Drawing from influences like Queen and Joni Mitchell, how have these artists influenced your distinctive mix of folk, jazz, and pop styles?

 I fortunately had my mum’s incredible vinyl collection to absorb when I was a kid! I think Bowie’s eclecticism definitely influenced me in that all of my songs have pretty different styles – I get bored if music is a bit samey and I listen to a lot of different genres including jazz so that comes through in my music. His abstract lyrics resonate with me too and I like that it gives the listeners freedom to take their own different meanings from the same words. Singing along to Queen’s harmonies on road trips imprinted creativity and sonic beauty into my mind at a very early age, and Joni’s incredible gift for poeticism made each story and song light up in my mind. What a gift she has!

Choosing the moniker Sarah Marine seems to symbolize your profound bond with both the ocean and music. How do these parallels shape your artistic expression and identity? 

I love the ocean and was sitting on a cliff looking out at it thinking it’d be cool to change my name a bit as I have no real connection to my last name. I was ruminating on the fact that the ocean has so many metaphorical similarities to music – it can be deep, shallow, fun, calming, moving, noisy, imperfect, dark, beautiful the list goes on & Sarah Marine sprung from the waves. It also gives me a large pool of bad water puns to draw from when I want to make a splash. I want to swim with Ocean Ramsay and the tiger sharks in Hawaii, she’s cool and does a lot for marine conservation.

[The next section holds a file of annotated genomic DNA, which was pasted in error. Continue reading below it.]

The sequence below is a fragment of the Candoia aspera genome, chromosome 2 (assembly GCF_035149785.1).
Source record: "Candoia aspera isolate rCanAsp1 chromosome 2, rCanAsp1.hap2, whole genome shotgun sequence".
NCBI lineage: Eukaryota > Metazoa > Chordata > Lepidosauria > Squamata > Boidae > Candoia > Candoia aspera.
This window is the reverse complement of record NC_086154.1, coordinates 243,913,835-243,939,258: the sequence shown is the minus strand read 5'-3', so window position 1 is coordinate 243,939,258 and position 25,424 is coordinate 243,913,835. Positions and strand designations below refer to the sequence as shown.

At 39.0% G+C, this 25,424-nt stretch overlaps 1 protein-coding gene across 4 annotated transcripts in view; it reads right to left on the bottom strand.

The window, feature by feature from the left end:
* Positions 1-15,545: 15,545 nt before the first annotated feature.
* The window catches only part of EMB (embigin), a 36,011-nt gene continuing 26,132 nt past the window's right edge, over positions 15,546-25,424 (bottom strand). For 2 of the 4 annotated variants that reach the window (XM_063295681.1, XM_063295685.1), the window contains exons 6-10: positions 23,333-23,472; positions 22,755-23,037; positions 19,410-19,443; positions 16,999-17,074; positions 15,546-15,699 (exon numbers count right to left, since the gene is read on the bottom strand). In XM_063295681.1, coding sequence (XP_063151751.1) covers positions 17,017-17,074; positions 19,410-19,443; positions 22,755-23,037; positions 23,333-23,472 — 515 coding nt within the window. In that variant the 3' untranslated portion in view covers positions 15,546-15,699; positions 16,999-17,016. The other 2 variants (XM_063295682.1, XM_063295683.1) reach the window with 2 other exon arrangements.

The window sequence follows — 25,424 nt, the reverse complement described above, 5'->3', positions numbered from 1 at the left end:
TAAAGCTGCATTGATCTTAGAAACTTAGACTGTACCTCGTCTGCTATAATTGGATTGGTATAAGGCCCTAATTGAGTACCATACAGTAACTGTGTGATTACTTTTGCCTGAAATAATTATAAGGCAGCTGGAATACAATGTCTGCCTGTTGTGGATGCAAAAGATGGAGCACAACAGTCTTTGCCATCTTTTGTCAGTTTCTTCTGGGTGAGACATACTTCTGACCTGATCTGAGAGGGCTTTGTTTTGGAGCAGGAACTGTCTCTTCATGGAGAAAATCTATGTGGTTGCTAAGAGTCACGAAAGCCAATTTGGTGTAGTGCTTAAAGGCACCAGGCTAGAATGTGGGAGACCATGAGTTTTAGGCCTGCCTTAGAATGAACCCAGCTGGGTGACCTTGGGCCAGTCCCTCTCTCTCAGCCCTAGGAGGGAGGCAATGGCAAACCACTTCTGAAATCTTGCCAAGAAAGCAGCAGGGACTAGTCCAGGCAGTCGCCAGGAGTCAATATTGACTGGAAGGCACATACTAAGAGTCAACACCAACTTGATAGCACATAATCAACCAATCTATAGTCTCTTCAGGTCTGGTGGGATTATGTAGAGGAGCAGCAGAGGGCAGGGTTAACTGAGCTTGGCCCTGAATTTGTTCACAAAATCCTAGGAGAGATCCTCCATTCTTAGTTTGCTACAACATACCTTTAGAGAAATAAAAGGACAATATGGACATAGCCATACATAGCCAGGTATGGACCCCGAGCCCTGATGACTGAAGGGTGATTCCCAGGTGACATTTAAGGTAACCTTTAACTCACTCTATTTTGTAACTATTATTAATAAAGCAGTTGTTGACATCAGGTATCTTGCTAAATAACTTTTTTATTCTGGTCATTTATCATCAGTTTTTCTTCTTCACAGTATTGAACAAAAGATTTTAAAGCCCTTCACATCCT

If you were marooned on a desert island, which three albums would you want to have with you? 

Queen’s ‘A Night at the Opera’, Bowie’s (can’t decide which one), Jacob Collier’s new one or one of Rufus Wainwright’s, Joni Mitchell’s Shadowns & Light, Ella Fitzgerald, Madison Cunningham. I failed the question and can’t actually choose 3, there’s heaps more I’d want to take too, provided there was a way to play them. Otherwise, I’d probably just end up grabbing 2 coconut halves and clopping around like a crazy horse.

What do you have planned for the upcoming months?

I’m still promoting this release, gearing up for some upcoming shows and working on my next release – I’ve had an album in the pipeline for quite some time and I’d love to polish it off and send it out into the world and start catching up on releasing all of the other songs I have written too. So many songs, so little time!